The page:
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Saturday, March 19, 2016

Video and getting a call "right"

I have always been against instant replay, being one of those who enjoys the "human element" and the "flow" of the games. I recognize the countervailing argument for getting it "right" by available means. But this play, from St. Joseph's NCAA Round One victory over Cincinnati last night, calls into question what we mean by getting it "right." Cincy's game-tying dunk at the buzzer, initially called good, was waved off following video review. Beginning at the 2:00 mark, you can see the extreme slow-motion/frozen video that showed he still had his hand on the ball (pushing it down through the rim) when the red light went on.*

[*] Leave to one side the oddity that dunking the ball worked to the player's disadvantage in this instance, by requiring him to keep his hand on the ball longer than if he had shot a lay-up or dropped the ball through the hoop from above the rim (as players did during the NCAA's absurd no-dunking days from 1967-76).

But we only could see the "right" call via video slowed to a speed so far beyond the ability of the human eye and brain. Do we really need college basketball games to be decided by such super-sensory means that establish correctness at a meta-physical level? Is it fair to say the refs got the call "wrong" initially, when the wrongness could be established only by this extreme use of video? And should we understand the "truth" of what happened by what we can perceive with our senses or by what video reveals at that heightened meta-physical level?**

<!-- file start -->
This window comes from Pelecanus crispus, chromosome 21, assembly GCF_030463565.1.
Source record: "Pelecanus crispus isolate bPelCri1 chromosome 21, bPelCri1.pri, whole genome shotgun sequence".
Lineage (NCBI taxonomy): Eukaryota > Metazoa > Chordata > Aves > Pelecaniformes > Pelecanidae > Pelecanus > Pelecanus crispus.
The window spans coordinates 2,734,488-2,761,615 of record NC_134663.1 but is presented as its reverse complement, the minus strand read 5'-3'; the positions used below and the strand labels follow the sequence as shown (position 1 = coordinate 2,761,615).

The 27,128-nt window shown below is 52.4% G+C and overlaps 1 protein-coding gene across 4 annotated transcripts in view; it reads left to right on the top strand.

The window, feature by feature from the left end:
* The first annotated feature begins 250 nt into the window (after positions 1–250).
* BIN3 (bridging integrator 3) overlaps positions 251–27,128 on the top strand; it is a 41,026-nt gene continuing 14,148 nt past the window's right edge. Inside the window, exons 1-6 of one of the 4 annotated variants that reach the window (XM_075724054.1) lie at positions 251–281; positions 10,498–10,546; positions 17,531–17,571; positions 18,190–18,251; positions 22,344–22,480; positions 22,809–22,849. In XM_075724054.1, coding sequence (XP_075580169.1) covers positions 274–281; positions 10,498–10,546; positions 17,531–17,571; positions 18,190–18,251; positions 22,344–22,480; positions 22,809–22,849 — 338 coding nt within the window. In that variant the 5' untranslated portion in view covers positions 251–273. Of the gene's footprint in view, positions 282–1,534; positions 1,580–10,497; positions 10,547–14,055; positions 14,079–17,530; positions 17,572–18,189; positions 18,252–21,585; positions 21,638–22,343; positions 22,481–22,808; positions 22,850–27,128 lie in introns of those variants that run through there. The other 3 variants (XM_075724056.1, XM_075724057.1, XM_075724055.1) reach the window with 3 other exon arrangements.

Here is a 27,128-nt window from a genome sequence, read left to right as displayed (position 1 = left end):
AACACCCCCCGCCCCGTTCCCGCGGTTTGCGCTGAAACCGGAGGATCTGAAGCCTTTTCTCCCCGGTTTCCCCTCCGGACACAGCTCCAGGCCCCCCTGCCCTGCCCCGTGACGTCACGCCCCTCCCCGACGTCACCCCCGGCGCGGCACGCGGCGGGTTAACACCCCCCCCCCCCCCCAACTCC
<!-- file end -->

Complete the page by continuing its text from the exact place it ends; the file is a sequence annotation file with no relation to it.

[**] Recall that the lawyers who successfully defended the LAPD officers in the Rodney King beating in state court did just this with that video: Slowing it down to the frame level so as to reveal movements by King that might have shown continued resistance, even if there was no way anyone could have perceived them. This strategy has only become easier with the advances in video technology.

Posted by Howard Wasserman on March 19, 2016 at 09:01 AM in Howard Wasserman, Sports | Permalink


There's a thread in the new-technology Fourth Amendment jurisprudence that turns on a distinction between enhancing existing senses and creating new senses. Replay somewhat smacks of that.

Posted by: Howard Wasserman | Mar 21, 2016 2:05:59 PM

I have a similar concern re: instant replay in baseball -- Often, a player will clearly beat a throw when stealing a base or otherwise advancing, yet through the "magic" of instant replay, it is revealed that his foot bounced off the bag for a millisecond while the tag was applied, and the runner is declared out. An excellent discussion of the problem is here: http://www.fangraphs.com/blogs/terrance-gore-and-fixing-baseballs-broken-replay-system/

Posted by: gdanning | Mar 21, 2016 12:37:03 PM

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